What a timely book, and one that I am glad has made it into print. The world economy of the 21st century is an interesting place. I class myself as being pretty well read and also pretty well informed about world affairs, it comes as part and parcel of wearing my other hat of journalist. yet in reality I know next to nothing about the world economy or how it works.

Randy Charles Epping has done a wonderful job of correcting my lack of knowledge with The 21st Century Economy. He also has a wonderful knack of explaining things in plain English, a language that seems to evade most economists.

I now know the difference between Gross Domestic Product (GDP) and Gross National Product (GNP), I had always thought the two terms were interchangeable, they most certainly are not. Likewise recession and depression, many people do not understand the difference.

The 21st Century Economy is very well written and a well researched work, it is scholarly in its approach, yet written in language that the average man can understand. I mean no disrespect when I say that you could almost re-title it The Dummies Guide To The Financial World.

What I really enjoyed was the wide range of subjects covered. The world economy is not just about the governments and the banks, there are many other elements that play a role. The world of illegal drugs is a prime example. There is a ‘food chain’ there are billions of dollars involved. What happens in that nether world has a direct effect on the ‘white market’. In some ways one could almost argue that the dollars earned illegally are beneficial. The money is laundered, and comes back into the ‘white market’ in the form of fast cars, big houses, and other luxury goods.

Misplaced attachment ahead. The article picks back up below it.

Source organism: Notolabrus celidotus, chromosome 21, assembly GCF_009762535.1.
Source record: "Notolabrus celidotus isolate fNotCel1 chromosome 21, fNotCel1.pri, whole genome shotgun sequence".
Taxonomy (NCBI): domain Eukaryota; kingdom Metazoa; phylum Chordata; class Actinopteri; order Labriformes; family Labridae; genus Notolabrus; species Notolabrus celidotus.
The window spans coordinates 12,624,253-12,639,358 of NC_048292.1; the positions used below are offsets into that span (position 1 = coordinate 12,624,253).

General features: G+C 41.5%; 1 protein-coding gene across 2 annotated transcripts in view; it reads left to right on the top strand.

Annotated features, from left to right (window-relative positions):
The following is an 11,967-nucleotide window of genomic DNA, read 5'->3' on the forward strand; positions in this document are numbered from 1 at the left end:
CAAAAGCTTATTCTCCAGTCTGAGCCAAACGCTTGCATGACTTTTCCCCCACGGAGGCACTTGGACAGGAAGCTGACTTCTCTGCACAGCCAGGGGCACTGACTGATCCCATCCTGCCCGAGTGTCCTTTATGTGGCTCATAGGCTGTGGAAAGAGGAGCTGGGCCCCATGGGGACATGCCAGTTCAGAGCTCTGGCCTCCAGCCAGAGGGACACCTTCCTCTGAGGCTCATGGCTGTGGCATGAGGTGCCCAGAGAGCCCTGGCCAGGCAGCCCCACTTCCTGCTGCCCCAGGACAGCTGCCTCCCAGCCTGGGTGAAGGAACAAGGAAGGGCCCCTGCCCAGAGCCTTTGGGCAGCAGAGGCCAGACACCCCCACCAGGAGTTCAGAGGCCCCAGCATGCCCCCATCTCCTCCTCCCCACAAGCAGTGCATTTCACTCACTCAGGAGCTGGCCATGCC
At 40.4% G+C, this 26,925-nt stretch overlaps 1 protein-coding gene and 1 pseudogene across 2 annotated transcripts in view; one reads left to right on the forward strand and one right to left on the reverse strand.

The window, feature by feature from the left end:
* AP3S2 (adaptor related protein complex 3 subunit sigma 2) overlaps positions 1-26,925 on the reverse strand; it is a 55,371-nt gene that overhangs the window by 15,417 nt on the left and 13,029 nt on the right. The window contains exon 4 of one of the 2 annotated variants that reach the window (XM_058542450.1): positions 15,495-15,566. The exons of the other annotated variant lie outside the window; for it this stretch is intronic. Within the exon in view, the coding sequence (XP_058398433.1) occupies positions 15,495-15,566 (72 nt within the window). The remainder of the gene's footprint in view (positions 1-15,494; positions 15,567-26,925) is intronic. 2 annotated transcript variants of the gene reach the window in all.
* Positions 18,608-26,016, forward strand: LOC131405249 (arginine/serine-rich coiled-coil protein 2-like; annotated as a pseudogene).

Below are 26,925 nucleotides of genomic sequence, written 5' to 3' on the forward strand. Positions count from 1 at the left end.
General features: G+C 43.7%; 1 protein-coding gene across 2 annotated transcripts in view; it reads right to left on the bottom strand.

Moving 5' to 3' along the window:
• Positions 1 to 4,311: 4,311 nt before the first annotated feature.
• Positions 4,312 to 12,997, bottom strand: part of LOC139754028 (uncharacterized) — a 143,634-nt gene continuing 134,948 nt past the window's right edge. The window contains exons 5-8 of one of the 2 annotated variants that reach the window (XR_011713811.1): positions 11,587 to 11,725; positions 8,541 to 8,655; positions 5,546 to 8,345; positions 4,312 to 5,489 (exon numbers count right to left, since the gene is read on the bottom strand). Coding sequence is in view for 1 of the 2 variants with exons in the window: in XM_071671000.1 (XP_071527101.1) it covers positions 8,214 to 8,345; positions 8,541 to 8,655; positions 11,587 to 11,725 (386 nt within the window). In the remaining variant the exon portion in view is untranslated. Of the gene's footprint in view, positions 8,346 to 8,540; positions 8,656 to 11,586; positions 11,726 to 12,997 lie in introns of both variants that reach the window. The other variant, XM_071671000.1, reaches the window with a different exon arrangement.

Even the thorny subject of DRM (Digital Rights Management) gets a mention. The music industry is huge, it is an important sector, and the Internet has created an environment that has polarized the music industry. I know this all too well by being peripherally involved. The small independent labels and musicians love it, while the big five that comprise the RIAA (Recording Industry Association of America) view it as an invention of the devil.

Another subject that Randy Charles Epping looks at is the question of population and the always controversial question of immigration. All developed countries are in fact suffering from a decline in the working population. Fewer workers is a problem, more workers are needed to fuel a healthy economy. For a variety of reasons some economic, the birth rate is dropping, and people are living longer. The U.S. population is growing, but it is a false statistic. Immigration both legal and illegal, combined with an ever increasing number of retirees is the reason. Without an adequate workforce the economy will suffer.

How about global warming? How does this fit into the economic well being of the planet? Actually it has a significant influence. Green is in, but there is a cost. Growing the raw materials for creating bio-fuels has an effect on the acreage available for growing crops for human consumption. The net result is a huge increase in the price of grain staples. One only has to go to the supermarket and buy a loaf of bread to see how prices have changed in the past decade.

A really great feature of this book is that it includes a compendious glossary of terms. Do you know what BRIC stands for? Well I do!

I walked away from reading The 21st Century Economy feeling a great deal smarter than when I first opened it. Economics may sound like a dry and boring subject, it is not. The author has done a very fine job of bringing all of the concepts together. He also employs a splendid technique in the book. After each subject is discussed he has a small section titled Informational Tool, this often just one or two paragraph section uses everyday examples to explain the concepts.

I would love to see someone take this book and use it in a class room setting, it would make a great foundation for a course on the global economy.

You can order your copy of this very well crafted book from Amazon. There is also a companion web site.

Simon Barrett

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